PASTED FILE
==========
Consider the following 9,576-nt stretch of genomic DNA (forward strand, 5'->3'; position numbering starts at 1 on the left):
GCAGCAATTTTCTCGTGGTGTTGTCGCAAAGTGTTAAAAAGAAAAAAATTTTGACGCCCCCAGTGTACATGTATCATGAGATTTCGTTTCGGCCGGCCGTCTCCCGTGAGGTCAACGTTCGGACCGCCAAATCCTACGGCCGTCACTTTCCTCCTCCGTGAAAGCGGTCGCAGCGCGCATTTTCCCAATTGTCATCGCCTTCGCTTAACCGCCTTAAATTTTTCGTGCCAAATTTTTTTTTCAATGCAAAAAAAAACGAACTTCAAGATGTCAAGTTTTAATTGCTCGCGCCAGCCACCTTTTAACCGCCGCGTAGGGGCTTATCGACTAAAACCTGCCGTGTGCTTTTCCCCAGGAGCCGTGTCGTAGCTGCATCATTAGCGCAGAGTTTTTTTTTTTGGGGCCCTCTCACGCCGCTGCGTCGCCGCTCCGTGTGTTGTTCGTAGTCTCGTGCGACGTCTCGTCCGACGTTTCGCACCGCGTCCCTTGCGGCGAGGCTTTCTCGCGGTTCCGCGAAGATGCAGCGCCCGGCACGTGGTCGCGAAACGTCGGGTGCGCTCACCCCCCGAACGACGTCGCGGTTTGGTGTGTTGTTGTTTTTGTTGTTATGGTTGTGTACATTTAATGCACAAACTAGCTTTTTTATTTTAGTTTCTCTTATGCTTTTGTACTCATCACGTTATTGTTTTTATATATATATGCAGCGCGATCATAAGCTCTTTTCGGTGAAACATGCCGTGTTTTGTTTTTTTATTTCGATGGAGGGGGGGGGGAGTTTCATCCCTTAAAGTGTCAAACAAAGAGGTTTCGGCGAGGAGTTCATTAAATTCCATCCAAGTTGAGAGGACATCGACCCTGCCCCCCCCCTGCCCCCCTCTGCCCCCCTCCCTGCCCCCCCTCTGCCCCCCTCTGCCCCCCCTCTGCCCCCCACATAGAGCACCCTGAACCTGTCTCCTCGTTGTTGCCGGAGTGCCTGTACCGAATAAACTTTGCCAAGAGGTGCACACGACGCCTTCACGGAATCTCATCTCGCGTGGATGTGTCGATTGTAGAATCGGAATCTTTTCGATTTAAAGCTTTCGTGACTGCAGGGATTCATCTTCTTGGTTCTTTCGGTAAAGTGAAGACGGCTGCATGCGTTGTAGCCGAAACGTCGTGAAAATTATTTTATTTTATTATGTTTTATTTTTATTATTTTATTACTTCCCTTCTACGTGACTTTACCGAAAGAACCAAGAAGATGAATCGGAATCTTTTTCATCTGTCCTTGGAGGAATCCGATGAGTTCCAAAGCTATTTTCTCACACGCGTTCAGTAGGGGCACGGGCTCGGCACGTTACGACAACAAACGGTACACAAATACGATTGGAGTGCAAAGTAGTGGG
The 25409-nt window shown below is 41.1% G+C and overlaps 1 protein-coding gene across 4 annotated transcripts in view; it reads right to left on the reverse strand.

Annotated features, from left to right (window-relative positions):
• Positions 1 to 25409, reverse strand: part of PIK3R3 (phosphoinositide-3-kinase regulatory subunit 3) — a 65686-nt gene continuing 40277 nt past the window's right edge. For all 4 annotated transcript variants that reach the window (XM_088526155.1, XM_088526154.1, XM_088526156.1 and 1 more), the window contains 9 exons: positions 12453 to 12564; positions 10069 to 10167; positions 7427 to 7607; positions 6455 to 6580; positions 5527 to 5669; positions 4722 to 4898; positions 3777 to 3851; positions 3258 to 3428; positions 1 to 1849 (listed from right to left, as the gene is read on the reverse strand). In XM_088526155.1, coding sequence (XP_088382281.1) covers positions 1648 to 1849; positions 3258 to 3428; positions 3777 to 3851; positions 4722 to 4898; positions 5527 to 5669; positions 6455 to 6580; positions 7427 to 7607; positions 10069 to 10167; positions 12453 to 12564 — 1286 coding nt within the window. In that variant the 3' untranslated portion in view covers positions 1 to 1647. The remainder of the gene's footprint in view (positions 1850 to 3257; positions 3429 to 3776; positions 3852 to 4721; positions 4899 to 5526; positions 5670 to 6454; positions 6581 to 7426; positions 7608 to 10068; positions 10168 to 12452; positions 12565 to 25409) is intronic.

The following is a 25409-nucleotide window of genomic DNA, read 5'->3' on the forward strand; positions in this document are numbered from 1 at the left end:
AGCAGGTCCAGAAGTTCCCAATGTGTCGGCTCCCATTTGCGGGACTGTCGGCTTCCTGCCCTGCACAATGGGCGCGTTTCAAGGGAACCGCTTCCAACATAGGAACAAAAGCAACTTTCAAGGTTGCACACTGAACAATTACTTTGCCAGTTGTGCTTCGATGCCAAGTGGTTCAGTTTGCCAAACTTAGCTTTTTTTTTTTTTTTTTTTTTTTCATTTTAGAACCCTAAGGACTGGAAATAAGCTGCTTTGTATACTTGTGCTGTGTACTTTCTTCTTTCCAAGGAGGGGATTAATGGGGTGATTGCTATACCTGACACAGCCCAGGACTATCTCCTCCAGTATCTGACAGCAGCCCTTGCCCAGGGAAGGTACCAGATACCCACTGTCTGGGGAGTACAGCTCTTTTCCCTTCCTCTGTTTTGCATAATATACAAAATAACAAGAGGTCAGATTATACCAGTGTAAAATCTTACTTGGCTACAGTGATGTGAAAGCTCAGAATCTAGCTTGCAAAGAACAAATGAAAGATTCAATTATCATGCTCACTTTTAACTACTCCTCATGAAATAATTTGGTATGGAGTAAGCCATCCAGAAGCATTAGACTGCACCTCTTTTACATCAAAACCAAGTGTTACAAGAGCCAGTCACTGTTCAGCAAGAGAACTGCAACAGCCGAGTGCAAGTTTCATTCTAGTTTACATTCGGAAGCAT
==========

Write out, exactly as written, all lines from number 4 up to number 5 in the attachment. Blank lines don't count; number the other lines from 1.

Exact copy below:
Annotated features, from left to right (window-relative positions):
• Positions 1 to 25409, reverse strand: part of PIK3R3 (phosphoinositide-3-kinase regulatory subunit 3) — a 65686-nt gene continuing 40277 nt past the window's right edge. For all 4 annotated transcript variants that reach the window (XM_088526155.1, XM_088526154.1, XM_088526156.1 and 1 more), the window contains 9 exons: positions 12453 to 12564; positions 10069 to 10167; positions 7427 to 7607; positions 6455 to 6580; positions 5527 to 5669; positions 4722 to 4898; positions 3777 to 3851; positions 3258 to 3428; positions 1 to 1849 (listed from right to left, as the gene is read on the reverse strand). In XM_088526155.1, coding sequence (XP_088382281.1) covers positions 1648 to 1849; positions 3258 to 3428; positions 3777 to 3851; positions 4722 to 4898; positions 5527 to 5669; positions 6455 to 6580; positions 7427 to 7607; positions 10069 to 10167; positions 12453 to 12564 — 1286 coding nt within the window. In that variant the 3' untranslated portion in view covers positions 1 to 1647. The remainder of the gene's footprint in view (positions 1850 to 3257; positions 3429 to 3776; positions 3852 to 4721; positions 4899 to 5526; positions 5670 to 6454; positions 6581 to 7426; positions 7608 to 10068; positions 10168 to 12452; positions 12565 to 25409) is intronic.